Russian composer Alfred Schnittke’s chaotic modern classical music, a style he called “polystylism,” became widely known to Western audiences in the 1980s. He is considered by many to be among the ranks of the very most important late 20th composers.
From The Rest is Noise by Alex Ross.
In the cantata Seid nüchtern und wachet of 1983, a setting of the 16th-century History of Dr. Johann Faust, the gruesome scene of Faust’s going-under is delivered by a Satanically amplified mezzo-soprano: in the BIS recording, Inger Blom presides over a hectic cabaret orchestra like some Ethel Merman of the apocalypse.
It may not amount to “ordinary rock-music,” as the composer intended, but it manages to dumbfound listeners all the same. This cantata, one of Schnittke’s most viscerally thrilling pieces, will furnish material for an upcoming opera on Faust themes.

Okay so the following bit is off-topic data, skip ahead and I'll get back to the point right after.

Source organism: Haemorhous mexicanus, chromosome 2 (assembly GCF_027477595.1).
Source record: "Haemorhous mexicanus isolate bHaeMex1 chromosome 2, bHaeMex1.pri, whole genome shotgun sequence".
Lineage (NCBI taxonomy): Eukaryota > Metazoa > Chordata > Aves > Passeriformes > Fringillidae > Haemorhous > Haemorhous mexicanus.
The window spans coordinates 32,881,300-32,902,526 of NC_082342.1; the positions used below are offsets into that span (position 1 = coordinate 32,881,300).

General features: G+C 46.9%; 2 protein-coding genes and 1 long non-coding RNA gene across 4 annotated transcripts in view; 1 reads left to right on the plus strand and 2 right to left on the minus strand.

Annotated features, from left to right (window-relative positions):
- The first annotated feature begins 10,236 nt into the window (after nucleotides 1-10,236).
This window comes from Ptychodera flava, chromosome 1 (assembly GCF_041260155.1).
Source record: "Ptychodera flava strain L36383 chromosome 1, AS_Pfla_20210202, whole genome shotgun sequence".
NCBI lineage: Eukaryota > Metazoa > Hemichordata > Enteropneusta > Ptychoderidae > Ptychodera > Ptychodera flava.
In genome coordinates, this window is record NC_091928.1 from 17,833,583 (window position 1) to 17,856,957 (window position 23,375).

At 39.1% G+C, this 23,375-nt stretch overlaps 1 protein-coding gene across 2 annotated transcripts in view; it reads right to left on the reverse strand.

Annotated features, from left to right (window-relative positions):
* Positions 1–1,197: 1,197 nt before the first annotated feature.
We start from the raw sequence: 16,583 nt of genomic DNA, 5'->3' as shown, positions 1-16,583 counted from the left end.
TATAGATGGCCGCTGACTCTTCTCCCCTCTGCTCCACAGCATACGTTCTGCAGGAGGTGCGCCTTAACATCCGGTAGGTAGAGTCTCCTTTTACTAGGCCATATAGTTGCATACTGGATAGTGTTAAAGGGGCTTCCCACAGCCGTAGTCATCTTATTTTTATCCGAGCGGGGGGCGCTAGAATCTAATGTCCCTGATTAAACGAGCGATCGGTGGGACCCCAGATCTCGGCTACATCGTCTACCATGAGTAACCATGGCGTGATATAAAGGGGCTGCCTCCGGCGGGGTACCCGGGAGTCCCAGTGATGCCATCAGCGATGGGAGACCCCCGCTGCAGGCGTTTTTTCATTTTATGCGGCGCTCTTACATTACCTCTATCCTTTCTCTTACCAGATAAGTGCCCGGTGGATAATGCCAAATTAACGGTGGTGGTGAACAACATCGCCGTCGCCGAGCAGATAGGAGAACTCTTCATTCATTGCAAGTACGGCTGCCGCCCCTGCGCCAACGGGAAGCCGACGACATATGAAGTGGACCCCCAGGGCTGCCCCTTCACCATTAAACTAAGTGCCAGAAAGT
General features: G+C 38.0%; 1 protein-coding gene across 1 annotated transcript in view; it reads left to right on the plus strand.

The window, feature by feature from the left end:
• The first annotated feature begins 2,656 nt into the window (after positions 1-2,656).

“Faust is the theme of my whole life, and I am already afraid of it. I don’t think I shall ever complete it.”
He did, although it took more than a decade (due to a stroke, Soviet travel restrictions and poor health generally) before Schnittke’s Historia von D. Johann Fausten was finally completed. It premiered in Hamburg in 1995. Alfred Schnittke died in 1998.
The clip below of the Faust cantata (VII. Es geschah (“It came to pass”) is taken from the BBC documentary The Unreal World Of Alfred Schnittke directed by Donald Sturrock in 1983. The performance is by the Malmö Symphony Chorus and Orchestra with Inger Blom, conducted by James DePreist
Thank you Michael Backes of Los Angeles, California!